Any wine connoisseur worth her grapes has already trekked to Napa, Tuscany and probably even La Rioja to raise a glass. But now, with U.S. wine consumption at an all-time-high—we’re officially the largest wine market in the world, surpassing both France and Italy—adventurous enotourists are trading in Sonoma for South Africa and Alsace for Argentina. That’s because below the equator, select vineyards are producing some of the planet’s most interesting wines.
Take South Africa’s Cape Winelands. The region’s subtropical climate, high-altitude vineyards and fertile soil allow it to create phenomenal reds and whites, including what one expert says is the finest Chenin Blanc outside France’s Loire Valley. “It usually sees little to no oak aging, and it’s prized for its rich texture and mouth-puckering freshness,” says Brian Smith, a sommelier and winemaker based in New York City. Among the best destinations for those wanting to sample the wines—and enjoy the scenery—is Delaire Graff Estate in Stellenbosch. After jeweler Laurence Graff acquired the property in 2003, he added two restaurants, a world-class spa, a winery and a state-of-the-art cellar. Its 10 Cape Dutch–style lodges come with private butlers and sweeping views of the Simonsberg Mountain Range. Delaire Graff joins the ranks of other well-established estates in the Winelands, like the Steenberg Hotel and Vineyards in Constantia Valley. With elegant 17th-century manor houses and a wine farm dating back to 1682, Steenberg offers travelers a luxurious experience with a historical twist.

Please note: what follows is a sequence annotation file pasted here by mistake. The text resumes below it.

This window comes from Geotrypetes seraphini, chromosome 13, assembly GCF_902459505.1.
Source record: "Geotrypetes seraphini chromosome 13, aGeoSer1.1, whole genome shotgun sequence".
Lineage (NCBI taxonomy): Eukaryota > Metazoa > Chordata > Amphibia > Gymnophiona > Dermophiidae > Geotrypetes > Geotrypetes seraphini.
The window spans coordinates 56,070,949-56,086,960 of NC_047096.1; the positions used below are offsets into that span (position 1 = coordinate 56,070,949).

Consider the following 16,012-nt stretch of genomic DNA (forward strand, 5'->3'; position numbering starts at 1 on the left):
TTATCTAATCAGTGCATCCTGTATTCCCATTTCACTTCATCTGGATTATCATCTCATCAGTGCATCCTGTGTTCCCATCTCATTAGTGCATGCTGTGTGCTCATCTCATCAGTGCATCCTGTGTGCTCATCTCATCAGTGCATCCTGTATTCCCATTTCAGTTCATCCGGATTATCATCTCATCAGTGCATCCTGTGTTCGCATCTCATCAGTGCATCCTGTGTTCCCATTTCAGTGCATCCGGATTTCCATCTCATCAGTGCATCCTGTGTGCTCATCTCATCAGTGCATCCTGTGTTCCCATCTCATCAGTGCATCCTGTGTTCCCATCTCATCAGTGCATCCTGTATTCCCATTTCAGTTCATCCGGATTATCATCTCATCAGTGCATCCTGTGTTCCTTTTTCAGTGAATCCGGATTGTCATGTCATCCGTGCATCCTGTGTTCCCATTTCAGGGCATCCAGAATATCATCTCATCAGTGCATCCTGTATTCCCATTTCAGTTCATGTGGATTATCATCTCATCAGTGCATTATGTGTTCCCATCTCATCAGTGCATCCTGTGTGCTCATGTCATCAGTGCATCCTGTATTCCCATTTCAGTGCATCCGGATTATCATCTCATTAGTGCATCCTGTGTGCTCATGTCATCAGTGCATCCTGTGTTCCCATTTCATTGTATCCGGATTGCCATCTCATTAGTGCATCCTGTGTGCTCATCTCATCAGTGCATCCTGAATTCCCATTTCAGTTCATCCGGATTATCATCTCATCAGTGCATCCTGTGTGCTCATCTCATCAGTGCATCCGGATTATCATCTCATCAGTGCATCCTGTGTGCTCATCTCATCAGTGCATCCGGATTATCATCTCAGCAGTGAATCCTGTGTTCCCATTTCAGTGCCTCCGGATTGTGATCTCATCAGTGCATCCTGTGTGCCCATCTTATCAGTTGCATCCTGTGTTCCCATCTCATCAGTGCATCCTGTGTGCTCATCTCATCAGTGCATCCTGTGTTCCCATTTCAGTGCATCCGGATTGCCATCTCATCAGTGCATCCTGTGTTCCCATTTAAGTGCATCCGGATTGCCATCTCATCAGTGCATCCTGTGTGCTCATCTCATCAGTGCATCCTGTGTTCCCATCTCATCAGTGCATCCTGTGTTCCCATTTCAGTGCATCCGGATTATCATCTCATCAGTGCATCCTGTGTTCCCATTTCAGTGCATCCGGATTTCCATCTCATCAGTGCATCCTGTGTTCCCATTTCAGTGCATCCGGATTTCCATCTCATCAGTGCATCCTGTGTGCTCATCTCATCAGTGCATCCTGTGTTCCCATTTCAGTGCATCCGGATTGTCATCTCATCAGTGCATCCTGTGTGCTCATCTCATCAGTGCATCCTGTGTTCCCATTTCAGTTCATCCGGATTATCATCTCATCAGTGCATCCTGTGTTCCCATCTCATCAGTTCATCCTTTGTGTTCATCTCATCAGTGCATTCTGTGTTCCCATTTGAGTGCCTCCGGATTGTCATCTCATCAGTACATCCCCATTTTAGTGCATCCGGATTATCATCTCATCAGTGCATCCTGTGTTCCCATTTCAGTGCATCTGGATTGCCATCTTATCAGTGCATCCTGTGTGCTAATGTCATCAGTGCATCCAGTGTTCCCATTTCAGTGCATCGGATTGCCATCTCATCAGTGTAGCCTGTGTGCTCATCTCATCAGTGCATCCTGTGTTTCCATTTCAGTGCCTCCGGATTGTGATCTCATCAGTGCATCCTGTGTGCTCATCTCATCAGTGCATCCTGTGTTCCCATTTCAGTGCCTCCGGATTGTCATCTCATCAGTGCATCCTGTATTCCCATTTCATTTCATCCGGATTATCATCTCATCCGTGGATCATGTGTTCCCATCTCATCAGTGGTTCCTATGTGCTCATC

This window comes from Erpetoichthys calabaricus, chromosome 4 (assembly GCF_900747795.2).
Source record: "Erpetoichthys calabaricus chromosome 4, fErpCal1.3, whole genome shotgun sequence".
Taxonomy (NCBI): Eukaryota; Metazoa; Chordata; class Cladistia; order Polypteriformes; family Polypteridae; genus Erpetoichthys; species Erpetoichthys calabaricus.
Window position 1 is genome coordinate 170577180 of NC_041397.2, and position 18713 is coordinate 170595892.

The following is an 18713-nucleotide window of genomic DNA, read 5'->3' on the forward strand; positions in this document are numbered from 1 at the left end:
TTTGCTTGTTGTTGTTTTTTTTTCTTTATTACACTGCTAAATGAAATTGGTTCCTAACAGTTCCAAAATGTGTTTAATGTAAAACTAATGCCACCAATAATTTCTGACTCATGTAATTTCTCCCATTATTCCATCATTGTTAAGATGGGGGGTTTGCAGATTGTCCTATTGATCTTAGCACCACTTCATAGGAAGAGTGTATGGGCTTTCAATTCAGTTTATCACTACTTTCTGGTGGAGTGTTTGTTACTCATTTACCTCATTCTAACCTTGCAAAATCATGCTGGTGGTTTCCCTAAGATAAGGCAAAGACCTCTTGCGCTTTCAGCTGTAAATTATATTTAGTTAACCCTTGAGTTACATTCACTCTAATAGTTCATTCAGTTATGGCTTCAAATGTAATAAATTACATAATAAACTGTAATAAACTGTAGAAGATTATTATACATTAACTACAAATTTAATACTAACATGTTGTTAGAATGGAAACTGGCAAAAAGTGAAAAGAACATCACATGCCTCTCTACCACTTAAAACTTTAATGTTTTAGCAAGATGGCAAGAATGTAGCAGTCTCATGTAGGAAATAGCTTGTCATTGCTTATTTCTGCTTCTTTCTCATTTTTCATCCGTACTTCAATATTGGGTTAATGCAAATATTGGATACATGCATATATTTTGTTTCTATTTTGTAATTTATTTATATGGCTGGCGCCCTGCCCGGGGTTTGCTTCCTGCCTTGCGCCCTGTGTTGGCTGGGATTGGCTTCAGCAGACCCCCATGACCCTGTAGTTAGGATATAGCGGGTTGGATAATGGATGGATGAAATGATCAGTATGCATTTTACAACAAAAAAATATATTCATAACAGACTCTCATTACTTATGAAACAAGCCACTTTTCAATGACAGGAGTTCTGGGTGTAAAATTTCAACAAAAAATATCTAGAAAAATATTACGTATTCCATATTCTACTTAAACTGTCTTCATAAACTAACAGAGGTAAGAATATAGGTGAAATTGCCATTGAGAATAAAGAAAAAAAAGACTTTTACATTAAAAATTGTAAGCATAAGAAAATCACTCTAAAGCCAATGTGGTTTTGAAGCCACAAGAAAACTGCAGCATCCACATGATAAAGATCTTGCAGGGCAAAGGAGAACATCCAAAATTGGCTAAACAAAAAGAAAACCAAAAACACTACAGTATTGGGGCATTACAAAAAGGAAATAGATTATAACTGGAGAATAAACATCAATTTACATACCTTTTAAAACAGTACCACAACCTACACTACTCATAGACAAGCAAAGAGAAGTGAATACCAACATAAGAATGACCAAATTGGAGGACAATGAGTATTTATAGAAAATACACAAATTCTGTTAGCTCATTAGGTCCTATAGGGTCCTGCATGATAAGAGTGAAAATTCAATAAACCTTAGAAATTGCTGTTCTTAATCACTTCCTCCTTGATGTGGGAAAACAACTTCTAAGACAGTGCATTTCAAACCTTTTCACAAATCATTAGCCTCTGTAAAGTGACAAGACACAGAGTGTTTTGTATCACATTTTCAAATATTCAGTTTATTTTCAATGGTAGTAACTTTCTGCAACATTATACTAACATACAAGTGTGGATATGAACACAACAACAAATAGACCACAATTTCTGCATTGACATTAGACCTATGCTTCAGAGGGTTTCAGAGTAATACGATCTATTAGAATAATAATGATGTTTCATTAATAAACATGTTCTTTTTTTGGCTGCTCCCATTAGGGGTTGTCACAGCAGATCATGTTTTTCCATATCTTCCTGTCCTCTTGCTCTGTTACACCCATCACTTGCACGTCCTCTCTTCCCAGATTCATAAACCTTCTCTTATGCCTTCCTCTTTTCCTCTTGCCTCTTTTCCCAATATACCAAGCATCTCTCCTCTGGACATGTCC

Southern Hemisphere wine getaways extend beyond the unique terroir of South Africa. Like Stellenbosch, the Mendoza Province in Argentina is known for its distinct fruit and stunning mountainous backdrops. “Both regions have incredible white wine with some less-than-mainstream grapes,” says Smith. “The local Torrontés grape produces beautifully vibrant and aromatic whites that are a wonderful aperitif.” One ideal place to sip a crisp Torrontés is at Cavas Wine Lodge in the foothills of the Andes Mountains. The hotel is nestled between two of the most notable wineries in the region—Ruca Malén and Viña Cobos—and contains 17 Spanish colonial-style villas.
With more than 800 wineries, the province is South America’s largest winemaking area, yet before Cavas Wine Lodge opened in 2005, it didn’t have a single high-end boutique hotel. A young couple from Buenos Aires seized the opportunity. “We have 320 days of sun a year,” says Cecilia Díaz Chuit, who owns the lodge with husband Martín Rigal. “The nature inspired us. You walk beneath the vines to go to your room.” Chuit says the local standout—a buttery chardonnay—leaves wine lovers with a lingering memory of the charming setting. Fittingly enough, the label reads “Bramare”—which means “to yearn for” in Italian.
Click through the gallery to check out photos from Graff and our other recommended South African vineyards.